A civil defence member carries an injured girl at a site hit by airstrikes in the rebel-controlled area of Maaret al-Numan, Syria. CNS photo/Courtesy of Khalil Ashawi, Reuters

Is Syrian peace attainable? Not by war

  • August 6, 2016

As Armenian Catholics, the Moubayed’s don’t want to disagree with the Pope. But as Syrians who fled their home in Aleppo last year while the bombs came closer and closer, the married couple are not so sure peace is possible.

Pope Francis has put the full weight of his global pulpit behind a Caritas Internationalis campaign urging governments, especially in the West, to get on with the business of ensuring a negotiated peace in Syria. “Syria: Peace is Possible” launched July 5 with a video by Pope Francis urging the world community to work and pray for peace in Syria.

“Everyone has to recognize that there is no military solution for Syria, but only a political solution,” said Francis. “The international community must therefore support the peace talks heading toward the construction of a government of national unity.”

“It’s possible, but…” said Nayiri Moubayed, clearly uncomfortable with the question of peace now for Syria. “Maybe after four or five years.”

Her husband, George, thinks it will be 15 or 20 years before Christian refugees such as his family will be able to return to Aleppo. It isn’t just a matter of rebuilding the devastated city — its houses, businesses and infrastructure. A culture of peace will take even longer to build.

“The most important is the people, not the infrastructure,” he told The Catholic Register.

Nayiri, George and their six-year-old son Michel have been in Toronto since Jan. 23. After years of armies, militias, barrel bombs and snipers, then six months as refugees in Beirut and a lucky escape thanks to Nayiri’s Canadian sister who could sponsor them, the Moubayed’s don’t look back at their old homeland and predict the sudden flourishing of a democratic, open and peaceful society.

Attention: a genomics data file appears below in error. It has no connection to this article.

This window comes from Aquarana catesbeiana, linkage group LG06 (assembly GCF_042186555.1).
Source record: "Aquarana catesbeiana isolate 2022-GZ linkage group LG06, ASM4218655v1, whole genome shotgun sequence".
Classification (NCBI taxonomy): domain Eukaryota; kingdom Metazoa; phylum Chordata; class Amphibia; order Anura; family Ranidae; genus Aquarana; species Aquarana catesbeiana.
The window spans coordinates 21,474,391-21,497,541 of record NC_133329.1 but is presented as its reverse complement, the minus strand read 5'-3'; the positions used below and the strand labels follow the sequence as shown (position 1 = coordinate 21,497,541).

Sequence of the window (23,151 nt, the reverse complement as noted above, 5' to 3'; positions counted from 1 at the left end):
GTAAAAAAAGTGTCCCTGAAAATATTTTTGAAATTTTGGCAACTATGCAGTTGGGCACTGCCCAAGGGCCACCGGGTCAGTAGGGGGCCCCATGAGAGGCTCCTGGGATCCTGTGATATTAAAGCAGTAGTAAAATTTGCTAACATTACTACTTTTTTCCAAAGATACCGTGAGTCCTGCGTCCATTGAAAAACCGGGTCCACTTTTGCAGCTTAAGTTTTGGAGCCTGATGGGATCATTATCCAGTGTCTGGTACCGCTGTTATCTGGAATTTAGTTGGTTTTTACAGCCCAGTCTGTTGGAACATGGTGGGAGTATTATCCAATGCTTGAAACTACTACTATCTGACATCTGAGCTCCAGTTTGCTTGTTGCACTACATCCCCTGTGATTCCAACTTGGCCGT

But there’s no viable alternative to a negotiated peace as soon as possible, said Ryan Worms, the Canadian Catholic Organization for Development and Peace’s director of in-Canada programs. From Development and Peace’s perspective, in collaboration with the community groups it supports inside Syria and among Syrian refugees, negotiations have to include Bashar al-Assad’s government.

“What we can say as Development and Peace is, if you want the belligerents to end the conflict you need all of them to talk to one another,” Worms said. “You do not do peace with your friend. You do peace with your enemy or with the groups that you are fighting on the ground. If there is no form of dialogue between all parties to find a peaceful, diplomatic solution I don’t see how we will reach a permanent peace.”

As Canada’s Caritas agency, Development and Peace has been involved in putting together the Peace is Possible campaign (syria.caritas.org) and will sponsor a national day of prayer for peace on the feast day of St. Francis of Assisi, Oct. 4.

Canada is a member of the International Syria Support Group of 26 nations and NGOs who have sponsored negotiations in Vienna last year and Geneva this year. The negotiations have included the Assad regime. At the same time the Commission for International Justice and Accountability has been preparing the legal case to try Assad and his Central Crisis Management Cell of senior government and military leaders for the barrel bombs, razing of entire cities and besieging cities so that civilians could not access humanitarian aid and food.